July 2, 2013


Allowing people to raise chickens in town would make it more difficult to attract new residents, Denison Mayor Dennis Fineran said at a council meeting last month in response to a young resident's request to have the birds in her backyard.

The council is poised to vote on the issue at its meeting today.

"They smell. There are diseases. There ares other things why we've moved away from it 20 years ago," Fineran said. "I don't want to step back into the 1950s in Denison, Iowa. It's hard enough to get people to Denison."

Meriah Summerfield, 25, seeks an exception to a Denison law that forbids livestock in town but allows the city council to grant the privilege on a case-by-case basis. She said she has talked to her immediate neighbors, who signed off on the idea.

"There are cities across the nation where this a movement that they're going forward with," she said in her plea to council members. "It's about being more 'green' and self-sustaining."

Denison is at least the fifth city in western Iowa to consider the backyard birds in the past year. Lake City unanimously approved an ordinance in August that allows residents to have up to six egg-laying hens on a single-family property. Similar ordinances were later defeated in Lake View and Breda.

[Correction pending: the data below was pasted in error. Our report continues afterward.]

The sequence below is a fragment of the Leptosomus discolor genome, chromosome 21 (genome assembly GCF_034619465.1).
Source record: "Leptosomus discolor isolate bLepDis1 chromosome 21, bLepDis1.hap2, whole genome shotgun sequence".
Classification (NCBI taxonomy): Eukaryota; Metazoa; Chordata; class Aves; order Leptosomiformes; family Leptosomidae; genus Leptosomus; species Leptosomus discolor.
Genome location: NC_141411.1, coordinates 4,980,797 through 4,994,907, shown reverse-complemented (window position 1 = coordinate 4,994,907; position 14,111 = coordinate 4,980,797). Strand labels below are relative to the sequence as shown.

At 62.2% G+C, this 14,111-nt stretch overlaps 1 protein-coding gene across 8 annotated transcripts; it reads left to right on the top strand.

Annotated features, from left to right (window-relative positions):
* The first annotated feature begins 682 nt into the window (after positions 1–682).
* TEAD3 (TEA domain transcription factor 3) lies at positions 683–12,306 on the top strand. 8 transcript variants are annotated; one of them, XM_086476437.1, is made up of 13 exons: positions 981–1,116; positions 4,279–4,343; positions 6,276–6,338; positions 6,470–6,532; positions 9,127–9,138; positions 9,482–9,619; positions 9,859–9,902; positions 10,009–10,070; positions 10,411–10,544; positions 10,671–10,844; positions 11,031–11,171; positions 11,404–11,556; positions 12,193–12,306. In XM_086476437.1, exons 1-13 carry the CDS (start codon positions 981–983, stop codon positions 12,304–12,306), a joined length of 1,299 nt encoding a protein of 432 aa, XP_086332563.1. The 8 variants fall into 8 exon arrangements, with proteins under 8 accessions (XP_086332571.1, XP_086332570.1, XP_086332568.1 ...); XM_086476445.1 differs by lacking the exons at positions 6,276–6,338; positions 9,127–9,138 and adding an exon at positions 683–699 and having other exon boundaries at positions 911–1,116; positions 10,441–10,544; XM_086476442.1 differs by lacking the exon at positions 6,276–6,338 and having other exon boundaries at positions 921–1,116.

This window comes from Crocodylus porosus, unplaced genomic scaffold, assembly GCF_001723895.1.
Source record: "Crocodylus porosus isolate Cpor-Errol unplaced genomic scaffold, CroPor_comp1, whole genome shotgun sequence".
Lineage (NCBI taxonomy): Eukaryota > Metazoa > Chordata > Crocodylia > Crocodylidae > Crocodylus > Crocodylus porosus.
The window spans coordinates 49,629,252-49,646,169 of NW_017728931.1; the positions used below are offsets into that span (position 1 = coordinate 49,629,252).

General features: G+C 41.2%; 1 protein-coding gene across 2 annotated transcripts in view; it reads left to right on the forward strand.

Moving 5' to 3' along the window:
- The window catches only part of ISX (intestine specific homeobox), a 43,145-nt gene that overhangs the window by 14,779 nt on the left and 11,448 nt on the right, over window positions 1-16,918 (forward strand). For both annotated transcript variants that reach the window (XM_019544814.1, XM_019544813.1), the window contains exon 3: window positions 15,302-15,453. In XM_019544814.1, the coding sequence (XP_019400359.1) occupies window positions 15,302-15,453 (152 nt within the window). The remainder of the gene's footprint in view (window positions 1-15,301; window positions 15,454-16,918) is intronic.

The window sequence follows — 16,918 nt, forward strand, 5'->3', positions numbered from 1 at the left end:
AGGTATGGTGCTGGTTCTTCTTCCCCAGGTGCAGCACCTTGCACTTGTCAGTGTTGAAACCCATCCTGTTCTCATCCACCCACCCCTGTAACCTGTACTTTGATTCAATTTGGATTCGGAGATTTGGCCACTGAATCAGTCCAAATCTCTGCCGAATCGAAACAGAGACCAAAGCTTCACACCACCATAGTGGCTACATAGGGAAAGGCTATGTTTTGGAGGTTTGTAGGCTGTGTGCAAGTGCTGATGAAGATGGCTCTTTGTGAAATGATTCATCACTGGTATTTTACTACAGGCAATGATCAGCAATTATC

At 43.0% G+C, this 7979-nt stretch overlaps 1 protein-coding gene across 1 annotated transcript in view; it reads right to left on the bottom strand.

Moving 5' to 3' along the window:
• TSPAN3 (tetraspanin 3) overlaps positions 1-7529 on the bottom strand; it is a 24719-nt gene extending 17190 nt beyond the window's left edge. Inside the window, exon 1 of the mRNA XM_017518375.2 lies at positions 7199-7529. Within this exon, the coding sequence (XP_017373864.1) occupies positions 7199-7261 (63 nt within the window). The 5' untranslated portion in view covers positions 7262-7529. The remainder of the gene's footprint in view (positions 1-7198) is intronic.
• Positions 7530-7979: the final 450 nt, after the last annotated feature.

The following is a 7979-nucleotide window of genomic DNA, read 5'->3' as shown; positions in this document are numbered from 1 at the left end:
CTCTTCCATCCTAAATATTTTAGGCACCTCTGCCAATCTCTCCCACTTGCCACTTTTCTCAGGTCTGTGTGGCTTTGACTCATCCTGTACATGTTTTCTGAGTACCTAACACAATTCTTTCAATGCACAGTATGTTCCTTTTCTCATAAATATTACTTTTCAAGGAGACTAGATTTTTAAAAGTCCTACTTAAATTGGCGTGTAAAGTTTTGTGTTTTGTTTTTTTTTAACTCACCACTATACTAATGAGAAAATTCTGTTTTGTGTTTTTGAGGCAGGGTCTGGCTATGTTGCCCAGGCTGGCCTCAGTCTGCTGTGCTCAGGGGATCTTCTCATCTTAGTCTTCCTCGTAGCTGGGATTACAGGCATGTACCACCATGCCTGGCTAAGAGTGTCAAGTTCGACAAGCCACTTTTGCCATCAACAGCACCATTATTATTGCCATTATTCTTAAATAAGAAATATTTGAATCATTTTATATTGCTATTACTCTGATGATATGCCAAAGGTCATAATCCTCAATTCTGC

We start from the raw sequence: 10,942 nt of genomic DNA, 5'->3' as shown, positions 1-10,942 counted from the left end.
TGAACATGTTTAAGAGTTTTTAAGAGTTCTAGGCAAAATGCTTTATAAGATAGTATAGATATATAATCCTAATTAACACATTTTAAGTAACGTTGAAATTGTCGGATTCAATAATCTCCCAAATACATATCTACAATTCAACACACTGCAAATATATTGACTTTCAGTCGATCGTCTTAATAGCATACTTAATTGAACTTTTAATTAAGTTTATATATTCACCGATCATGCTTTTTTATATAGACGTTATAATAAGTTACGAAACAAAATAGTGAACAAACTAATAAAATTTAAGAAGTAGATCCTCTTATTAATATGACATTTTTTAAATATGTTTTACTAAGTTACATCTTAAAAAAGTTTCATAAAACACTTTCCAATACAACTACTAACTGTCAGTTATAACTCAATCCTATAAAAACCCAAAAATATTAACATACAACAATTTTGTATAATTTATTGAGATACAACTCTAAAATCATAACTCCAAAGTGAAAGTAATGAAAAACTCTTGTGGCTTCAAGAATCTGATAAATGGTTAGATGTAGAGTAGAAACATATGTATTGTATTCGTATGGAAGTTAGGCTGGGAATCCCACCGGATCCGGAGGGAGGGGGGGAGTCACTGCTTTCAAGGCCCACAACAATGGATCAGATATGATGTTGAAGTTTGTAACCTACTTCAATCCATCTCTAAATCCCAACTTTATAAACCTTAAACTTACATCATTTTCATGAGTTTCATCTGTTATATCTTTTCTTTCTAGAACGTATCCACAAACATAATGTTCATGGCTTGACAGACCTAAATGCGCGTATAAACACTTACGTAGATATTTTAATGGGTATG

The Breda City Council gave early approval to the ordinance but reversed itself after residents voiced their disdain.

A Jefferson woman asked city leaders last month to let her have chickens, but they asked her to collect signatures on a petition from other residents and provide money to cover the expense of codifying new city law.

"It's quite an expense to the city to change the ordinance," Councilwoman Shannon Black said. "It's not just a simple procedure that we do. We've asked (others) to put their money where their mouth is, to help with that."

The resident did not return with petition or money to the next meeting.

Iowa's two largest cities allow people to raise chickens. Cedar Rapids approved its "urban chicken" ordinance in 2010, and in Des Moines residents have long been allowed up to about 30 chickens on most residential properties.

In Denison, council members were split on Summerfield's request last month.

"My position is the situation is going to open the door, and where does it stop?" Councilman Daniel Ahart said.

But Councilman Pete Rodriguez compared chickens to dogs - which he said can be dangerous, loud and smelly.

"And a chicken, well, they're not as dangerous as a dog," he said. "I think that's a plus."

Councilman Nathan Mahrt, who lives near Summerfield, said there was another resident in the neighborhood who had chickens several years ago that went unnoticed by neighbors.

Reporter Victoria Riley contributed to this article.